Brennivin, a nice summer drink

Darius, Donnie, Dad, Joey and Arwin tried Brennivin. Darius thought that he wouldn’t drink by himself because he doesn’t like licorice. Donnie felt it was ambivalent and just okay. For Dad, it was not his cup of tea. Joey tasted it as mild licorice with some other subtle spices. He thought it as not a single malt scotch  and it was better than vodka. It has its place for the right occasion, thus, it is a nice summer drink. Arwin thought of it as not a lot of flavor and he preferred fernet branca.

Brennivín is an Icelandic schnapps, considered the country’s signature alcoholic beverage. Having a national beverage seems to bede rigeur for small countries who want to  maintain their cultural identity. Iceland is no exception. It is made from fermented potato pulp, and flavoured with caraway seeds. It is sometimes called svarti dauði (“black death”). (Source: http://shopicelandic.com/index.php?option=com_virtuemart&category_id=193&flypage=flypage.tpl&lang=en&manufacturer_id=6&page=shop.product_details&product_id=2092&Itemid=104&vmcchk=1&Itemid=104)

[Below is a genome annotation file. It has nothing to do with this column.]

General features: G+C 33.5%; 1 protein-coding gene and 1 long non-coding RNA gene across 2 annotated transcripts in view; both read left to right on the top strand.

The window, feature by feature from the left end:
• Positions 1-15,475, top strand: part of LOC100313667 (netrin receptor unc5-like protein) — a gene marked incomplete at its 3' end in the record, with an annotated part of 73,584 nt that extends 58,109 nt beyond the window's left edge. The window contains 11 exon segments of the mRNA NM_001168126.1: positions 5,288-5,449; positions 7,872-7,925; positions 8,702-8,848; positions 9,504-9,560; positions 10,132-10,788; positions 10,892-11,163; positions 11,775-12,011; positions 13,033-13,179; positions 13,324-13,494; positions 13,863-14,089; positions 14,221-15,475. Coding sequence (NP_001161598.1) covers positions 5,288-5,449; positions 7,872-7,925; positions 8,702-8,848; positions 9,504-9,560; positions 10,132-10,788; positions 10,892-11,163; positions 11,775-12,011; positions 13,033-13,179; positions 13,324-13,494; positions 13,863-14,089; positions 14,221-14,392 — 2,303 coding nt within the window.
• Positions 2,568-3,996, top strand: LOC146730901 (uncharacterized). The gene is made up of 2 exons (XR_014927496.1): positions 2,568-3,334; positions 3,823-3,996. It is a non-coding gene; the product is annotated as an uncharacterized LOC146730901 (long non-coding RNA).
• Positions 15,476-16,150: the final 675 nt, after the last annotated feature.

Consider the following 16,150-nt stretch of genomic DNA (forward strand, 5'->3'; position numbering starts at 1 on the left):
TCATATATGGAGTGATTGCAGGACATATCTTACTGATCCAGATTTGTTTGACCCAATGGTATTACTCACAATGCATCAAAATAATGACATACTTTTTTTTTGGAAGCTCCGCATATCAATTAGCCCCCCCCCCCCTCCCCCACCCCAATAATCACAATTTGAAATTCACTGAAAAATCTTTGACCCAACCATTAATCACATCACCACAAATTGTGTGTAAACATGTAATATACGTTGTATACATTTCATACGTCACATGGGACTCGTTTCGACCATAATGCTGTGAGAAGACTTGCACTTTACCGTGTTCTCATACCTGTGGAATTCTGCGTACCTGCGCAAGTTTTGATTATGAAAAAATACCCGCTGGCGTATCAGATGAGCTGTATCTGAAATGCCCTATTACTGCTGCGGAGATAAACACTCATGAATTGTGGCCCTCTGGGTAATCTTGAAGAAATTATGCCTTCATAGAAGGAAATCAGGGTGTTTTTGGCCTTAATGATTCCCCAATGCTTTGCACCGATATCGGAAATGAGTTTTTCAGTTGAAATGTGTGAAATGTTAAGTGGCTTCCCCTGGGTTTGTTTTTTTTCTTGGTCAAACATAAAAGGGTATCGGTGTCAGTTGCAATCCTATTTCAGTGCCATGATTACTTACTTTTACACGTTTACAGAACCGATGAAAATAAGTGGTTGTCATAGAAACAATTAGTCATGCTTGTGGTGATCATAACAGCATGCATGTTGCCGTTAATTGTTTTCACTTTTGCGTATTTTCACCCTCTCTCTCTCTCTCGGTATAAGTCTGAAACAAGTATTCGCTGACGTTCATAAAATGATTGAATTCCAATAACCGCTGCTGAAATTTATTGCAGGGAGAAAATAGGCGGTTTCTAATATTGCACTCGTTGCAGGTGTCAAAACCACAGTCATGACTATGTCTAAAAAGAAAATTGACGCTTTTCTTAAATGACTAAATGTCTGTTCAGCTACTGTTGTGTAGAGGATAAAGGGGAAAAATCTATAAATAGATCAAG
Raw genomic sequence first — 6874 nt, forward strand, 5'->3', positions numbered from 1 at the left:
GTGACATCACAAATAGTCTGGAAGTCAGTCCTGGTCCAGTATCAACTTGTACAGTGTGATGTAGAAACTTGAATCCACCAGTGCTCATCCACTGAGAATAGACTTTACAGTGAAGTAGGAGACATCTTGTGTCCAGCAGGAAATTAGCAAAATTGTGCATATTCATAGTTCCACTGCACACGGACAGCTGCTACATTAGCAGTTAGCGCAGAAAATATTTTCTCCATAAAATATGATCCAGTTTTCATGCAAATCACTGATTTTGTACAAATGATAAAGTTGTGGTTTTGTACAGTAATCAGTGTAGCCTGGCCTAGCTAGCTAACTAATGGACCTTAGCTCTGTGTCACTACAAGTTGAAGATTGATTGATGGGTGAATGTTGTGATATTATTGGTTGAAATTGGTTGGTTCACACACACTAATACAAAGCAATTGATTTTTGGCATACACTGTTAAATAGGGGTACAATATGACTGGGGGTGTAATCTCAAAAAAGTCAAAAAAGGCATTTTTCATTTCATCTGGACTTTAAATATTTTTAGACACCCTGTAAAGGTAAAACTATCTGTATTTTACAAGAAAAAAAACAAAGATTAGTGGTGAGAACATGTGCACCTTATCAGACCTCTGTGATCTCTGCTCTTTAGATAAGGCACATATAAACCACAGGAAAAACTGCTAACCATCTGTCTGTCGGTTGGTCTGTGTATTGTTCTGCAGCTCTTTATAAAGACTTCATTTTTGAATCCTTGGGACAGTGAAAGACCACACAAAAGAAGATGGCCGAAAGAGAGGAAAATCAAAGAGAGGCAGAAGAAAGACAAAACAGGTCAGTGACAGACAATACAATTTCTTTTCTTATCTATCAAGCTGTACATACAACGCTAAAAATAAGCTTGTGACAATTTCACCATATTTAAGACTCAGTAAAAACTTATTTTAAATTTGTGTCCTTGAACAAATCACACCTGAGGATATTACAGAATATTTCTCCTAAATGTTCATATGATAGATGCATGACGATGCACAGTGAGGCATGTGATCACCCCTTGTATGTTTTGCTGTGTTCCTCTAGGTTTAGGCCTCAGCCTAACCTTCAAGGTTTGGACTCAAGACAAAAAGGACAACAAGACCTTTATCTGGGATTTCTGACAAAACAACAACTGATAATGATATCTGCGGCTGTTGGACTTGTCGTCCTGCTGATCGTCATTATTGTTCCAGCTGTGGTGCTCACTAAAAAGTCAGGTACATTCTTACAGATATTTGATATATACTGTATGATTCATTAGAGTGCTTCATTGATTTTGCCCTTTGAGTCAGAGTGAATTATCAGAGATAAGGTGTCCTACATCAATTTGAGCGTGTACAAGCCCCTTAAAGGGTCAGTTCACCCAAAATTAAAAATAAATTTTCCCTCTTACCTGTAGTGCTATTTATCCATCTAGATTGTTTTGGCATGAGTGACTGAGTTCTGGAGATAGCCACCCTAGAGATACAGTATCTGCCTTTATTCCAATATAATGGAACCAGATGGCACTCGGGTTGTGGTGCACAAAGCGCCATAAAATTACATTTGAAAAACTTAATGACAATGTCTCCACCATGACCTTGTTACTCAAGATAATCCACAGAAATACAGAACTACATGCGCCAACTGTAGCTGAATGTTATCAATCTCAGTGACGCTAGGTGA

At times it is drunk as a “chaser” after sampling “hákarl”, which consists of putrefied shark meat, to mask the meat’s taste. The word brennivín literally translates into English as ‘burning wine’, and comes from the same root as brandy, namely brandewijn which has its roots in the Dutch language. (Source: http://nammi.is/brennivin-1-liter-p-406.html)

Despite its unofficial status as national beverage and a traditional drink for the mid-winter feast of Þorrablót, many Icelanders do not regularly drink it. The drink has a strong taste and high alcohol content and carries an equivocal reputation despite the fact that Iceland lives huge taxes on most alcoholic beverages, brennivín is actually one of the moderately priced liquors available in the national alcohol store.

Brennivin today is mostly enjoyed as a patriotic drink, most notably on St. Thorlac’s Day (December 23), a holiday that honors the patron saint of Iceland. It’s a popular souvenir sampled then brought home by Iceland’s growing number of tourists.

 

About whiskey_reviewer